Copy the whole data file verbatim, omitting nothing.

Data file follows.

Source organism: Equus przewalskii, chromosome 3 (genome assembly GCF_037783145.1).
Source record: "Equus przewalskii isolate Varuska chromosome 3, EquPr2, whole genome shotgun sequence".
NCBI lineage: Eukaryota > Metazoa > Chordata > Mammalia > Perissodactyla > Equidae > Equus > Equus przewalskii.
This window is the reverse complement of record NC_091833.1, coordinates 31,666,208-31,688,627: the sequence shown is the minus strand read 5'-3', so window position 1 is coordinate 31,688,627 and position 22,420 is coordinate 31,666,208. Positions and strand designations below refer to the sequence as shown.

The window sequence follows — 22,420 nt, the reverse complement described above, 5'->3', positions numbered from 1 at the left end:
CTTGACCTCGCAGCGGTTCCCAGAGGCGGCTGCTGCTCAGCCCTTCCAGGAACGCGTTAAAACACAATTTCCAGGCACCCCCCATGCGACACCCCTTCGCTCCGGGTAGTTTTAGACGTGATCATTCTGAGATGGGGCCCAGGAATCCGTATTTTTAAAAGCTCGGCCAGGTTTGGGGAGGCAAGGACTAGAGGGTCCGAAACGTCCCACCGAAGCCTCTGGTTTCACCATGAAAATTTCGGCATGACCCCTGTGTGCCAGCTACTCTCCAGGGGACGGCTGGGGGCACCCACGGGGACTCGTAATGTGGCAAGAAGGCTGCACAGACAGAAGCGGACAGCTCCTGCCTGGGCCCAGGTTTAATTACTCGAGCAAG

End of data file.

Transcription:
Source organism: Equus przewalskii, chromosome 3 (genome assembly GCF_037783145.1).
Source record: "Equus przewalskii isolate Varuska chromosome 3, EquPr2, whole genome shotgun sequence".
NCBI lineage: Eukaryota > Metazoa > Chordata > Mammalia > Perissodactyla > Equidae > Equus > Equus przewalskii.
This window is the reverse complement of record NC_091833.1, coordinates 31,666,208-31,688,627: the sequence shown is the minus strand read 5'-3', so window position 1 is coordinate 31,688,627 and position 22,420 is coordinate 31,666,208. Positions and strand designations below refer to the sequence as shown.

The window sequence follows — 22,420 nt, the reverse complement described above, 5'->3', positions numbered from 1 at the left end:
CTTGACCTCGCAGCGGTTCCCAGAGGCGGCTGCTGCTCAGCCCTTCCAGGAACGCGTTAAAACACAATTTCCAGGCACCCCCCATGCGACACCCCTTCGCTCCGGGTAGTTTTAGACGTGATCATTCTGAGATGGGGCCCAGGAATCCGTATTTTTAAAAGCTCGGCCAGGTTTGGGGAGGCAAGGACTAGAGGGTCCGAAACGTCCCACCGAAGCCTCTGGTTTCACCATGAAAATTTCGGCATGACCCCTGTGTGCCAGCTACTCTCCAGGGGACGGCTGGGGGCACCCACGGGGACTCGTAATGTGGCAAGAAGGCTGCACAGACAGAAGCGGACAGCTCCTGCCTGGGCCCAGGTTTAATTACTCGAGCAAG